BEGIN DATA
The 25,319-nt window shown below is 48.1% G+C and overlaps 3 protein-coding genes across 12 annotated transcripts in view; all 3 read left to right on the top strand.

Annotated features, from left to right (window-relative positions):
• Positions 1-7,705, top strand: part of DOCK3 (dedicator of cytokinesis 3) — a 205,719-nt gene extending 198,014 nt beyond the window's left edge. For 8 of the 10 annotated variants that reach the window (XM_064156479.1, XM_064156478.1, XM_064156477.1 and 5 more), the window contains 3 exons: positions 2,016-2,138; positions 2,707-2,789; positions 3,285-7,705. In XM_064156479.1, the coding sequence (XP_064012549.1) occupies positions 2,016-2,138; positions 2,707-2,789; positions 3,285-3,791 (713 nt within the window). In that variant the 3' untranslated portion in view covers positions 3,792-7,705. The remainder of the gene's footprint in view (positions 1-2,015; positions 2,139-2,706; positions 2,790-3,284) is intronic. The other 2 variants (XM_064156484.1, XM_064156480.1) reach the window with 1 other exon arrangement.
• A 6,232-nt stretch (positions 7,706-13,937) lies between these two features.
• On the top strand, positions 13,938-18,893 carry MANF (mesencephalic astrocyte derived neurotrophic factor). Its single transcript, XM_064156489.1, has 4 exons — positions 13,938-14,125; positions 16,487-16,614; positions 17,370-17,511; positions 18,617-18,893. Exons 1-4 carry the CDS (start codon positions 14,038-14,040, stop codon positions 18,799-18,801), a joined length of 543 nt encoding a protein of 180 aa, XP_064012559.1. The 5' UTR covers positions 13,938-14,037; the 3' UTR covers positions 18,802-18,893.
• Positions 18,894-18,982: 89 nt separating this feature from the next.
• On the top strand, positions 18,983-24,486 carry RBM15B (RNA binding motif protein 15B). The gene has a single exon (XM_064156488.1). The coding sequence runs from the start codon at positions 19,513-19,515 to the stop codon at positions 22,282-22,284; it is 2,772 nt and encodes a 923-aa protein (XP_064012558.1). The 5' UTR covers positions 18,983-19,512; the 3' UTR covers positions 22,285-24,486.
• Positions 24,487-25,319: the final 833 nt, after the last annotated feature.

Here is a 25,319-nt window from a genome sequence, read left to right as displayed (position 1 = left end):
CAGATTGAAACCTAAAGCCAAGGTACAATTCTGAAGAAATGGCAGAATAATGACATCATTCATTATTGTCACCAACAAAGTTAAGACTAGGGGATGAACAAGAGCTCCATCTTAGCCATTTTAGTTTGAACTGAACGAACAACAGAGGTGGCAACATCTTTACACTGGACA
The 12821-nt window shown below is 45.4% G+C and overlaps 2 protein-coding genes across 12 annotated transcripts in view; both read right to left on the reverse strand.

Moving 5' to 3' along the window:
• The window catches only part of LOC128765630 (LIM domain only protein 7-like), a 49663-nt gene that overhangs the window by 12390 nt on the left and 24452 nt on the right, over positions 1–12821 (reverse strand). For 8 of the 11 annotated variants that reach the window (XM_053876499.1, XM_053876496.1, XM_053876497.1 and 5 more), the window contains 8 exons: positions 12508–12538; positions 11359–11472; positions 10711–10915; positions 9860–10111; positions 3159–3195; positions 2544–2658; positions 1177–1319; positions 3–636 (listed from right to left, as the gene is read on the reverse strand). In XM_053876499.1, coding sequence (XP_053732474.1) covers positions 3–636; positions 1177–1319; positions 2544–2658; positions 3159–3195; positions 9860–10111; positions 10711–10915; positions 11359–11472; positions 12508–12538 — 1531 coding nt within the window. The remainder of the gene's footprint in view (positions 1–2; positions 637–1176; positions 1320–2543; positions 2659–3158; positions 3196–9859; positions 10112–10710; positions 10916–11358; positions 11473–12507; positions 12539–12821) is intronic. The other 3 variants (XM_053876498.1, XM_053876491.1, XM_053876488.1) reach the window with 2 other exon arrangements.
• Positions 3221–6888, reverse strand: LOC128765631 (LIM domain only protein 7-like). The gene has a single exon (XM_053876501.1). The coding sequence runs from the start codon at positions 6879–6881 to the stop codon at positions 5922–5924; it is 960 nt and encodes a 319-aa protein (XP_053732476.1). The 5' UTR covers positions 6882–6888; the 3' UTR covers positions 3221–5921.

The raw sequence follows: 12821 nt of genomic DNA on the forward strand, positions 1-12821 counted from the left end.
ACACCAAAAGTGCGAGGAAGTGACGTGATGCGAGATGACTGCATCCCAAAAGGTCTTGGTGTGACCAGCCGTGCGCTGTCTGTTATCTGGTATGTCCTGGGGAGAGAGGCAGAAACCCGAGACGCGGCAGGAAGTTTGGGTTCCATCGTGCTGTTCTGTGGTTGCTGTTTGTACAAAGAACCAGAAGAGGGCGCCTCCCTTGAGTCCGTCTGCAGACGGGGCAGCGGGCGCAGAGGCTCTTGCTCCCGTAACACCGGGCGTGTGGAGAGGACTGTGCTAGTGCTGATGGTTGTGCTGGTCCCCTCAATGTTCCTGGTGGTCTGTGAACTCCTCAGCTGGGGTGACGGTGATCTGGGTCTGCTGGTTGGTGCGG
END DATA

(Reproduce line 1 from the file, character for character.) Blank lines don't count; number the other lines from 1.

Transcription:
The 25,319-nt window shown below is 48.1% G+C and overlaps 3 protein-coding genes across 12 annotated transcripts in view; all 3 read left to right on the top strand.